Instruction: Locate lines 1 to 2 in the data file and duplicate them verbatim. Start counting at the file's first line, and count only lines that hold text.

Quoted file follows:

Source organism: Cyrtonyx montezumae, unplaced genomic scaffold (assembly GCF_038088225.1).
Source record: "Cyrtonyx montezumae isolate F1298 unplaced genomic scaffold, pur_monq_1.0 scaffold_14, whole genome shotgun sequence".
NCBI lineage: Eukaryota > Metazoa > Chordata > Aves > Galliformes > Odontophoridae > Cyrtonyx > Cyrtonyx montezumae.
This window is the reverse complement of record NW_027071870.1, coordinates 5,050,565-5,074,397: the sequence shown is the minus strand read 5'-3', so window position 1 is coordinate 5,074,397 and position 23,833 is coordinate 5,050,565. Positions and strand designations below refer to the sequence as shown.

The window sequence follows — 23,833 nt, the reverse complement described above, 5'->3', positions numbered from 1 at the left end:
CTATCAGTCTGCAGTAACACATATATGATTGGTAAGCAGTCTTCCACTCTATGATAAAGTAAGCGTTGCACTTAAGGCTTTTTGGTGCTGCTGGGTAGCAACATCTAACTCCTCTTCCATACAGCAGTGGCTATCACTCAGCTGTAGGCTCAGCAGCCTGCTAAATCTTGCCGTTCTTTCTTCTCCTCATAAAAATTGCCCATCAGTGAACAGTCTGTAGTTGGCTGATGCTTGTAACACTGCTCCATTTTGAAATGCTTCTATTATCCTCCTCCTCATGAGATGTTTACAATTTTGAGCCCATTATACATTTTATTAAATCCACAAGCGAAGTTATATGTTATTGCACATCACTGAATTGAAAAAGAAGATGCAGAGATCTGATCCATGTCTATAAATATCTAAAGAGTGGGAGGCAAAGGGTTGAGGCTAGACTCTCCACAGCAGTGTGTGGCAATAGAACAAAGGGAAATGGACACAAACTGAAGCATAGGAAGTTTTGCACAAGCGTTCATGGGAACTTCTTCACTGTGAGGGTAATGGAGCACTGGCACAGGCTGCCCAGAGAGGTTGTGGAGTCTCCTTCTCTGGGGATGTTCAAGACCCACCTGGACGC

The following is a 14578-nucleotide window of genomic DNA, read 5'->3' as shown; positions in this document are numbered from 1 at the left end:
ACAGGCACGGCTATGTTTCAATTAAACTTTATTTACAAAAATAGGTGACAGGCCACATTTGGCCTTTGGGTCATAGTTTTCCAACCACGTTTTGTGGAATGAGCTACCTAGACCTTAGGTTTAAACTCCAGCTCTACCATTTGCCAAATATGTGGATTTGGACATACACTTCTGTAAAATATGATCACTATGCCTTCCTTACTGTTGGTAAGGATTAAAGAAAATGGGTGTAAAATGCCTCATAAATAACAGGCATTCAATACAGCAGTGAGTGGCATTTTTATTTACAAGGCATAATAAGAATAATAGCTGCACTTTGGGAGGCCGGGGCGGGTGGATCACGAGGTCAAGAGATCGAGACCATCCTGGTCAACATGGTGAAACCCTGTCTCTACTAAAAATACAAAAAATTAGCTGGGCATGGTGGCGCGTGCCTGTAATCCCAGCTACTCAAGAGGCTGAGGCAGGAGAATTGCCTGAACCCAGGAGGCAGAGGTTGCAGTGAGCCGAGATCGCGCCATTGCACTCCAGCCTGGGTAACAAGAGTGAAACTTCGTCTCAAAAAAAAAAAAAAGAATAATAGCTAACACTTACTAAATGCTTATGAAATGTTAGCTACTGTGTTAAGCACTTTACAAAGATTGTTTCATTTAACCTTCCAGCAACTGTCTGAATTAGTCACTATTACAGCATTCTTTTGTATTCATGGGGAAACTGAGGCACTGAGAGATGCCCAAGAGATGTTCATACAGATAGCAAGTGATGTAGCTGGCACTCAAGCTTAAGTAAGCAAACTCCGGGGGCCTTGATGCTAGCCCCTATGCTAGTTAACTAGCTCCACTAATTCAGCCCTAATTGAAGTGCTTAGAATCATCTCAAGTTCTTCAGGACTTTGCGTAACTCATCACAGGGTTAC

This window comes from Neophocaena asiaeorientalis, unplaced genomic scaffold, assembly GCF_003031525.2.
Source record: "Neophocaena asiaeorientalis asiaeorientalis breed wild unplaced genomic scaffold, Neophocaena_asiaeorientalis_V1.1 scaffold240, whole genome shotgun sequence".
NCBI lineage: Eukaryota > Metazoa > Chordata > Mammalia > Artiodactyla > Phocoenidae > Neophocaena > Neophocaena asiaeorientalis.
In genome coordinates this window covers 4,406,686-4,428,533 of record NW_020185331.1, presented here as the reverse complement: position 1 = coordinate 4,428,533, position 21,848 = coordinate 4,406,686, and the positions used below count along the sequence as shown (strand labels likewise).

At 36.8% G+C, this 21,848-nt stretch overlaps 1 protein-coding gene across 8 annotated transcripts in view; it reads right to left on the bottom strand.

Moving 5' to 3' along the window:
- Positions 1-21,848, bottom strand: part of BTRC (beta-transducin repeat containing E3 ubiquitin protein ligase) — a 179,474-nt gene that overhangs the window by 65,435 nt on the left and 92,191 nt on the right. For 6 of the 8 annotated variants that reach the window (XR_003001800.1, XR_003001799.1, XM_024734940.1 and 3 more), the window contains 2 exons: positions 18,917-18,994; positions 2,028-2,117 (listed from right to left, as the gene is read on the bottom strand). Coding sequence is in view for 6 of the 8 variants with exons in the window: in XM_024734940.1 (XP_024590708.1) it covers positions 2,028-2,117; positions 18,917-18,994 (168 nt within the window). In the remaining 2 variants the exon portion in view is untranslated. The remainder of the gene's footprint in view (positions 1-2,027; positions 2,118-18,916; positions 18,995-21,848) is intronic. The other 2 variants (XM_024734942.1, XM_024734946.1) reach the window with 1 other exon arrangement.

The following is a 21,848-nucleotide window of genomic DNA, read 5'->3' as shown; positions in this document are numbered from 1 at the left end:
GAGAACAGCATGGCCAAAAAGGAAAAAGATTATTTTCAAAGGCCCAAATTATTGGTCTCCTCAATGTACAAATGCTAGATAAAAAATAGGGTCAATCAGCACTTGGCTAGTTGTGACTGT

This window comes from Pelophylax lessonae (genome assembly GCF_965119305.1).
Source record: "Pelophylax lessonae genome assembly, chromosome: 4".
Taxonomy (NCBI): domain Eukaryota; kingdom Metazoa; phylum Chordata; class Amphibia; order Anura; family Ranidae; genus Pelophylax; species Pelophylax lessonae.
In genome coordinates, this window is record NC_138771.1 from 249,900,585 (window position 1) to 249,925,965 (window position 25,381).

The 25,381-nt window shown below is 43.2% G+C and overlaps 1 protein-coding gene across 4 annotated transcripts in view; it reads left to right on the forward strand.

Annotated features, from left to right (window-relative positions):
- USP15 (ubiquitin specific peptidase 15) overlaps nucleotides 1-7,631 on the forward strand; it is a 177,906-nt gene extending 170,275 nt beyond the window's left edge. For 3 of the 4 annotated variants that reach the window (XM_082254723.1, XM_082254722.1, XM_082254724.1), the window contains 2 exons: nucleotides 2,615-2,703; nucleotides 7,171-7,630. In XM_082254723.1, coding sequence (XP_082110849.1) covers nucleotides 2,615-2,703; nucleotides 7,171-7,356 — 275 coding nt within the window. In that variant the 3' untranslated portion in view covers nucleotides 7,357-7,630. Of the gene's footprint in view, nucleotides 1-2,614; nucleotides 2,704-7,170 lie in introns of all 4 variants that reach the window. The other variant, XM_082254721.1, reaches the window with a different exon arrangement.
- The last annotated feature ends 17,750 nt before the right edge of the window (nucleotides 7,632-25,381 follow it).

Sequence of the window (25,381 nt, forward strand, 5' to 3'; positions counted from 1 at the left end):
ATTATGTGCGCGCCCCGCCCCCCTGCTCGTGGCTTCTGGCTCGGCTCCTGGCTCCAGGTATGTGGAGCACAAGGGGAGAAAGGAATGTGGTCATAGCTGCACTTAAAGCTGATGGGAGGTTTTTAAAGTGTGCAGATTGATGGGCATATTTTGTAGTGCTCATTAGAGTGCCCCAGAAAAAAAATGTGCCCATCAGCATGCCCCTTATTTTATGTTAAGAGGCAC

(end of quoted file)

Source organism: Cyrtonyx montezumae, unplaced genomic scaffold (assembly GCF_038088225.1).
Source record: "Cyrtonyx montezumae isolate F1298 unplaced genomic scaffold, pur_monq_1.0 scaffold_14, whole genome shotgun sequence".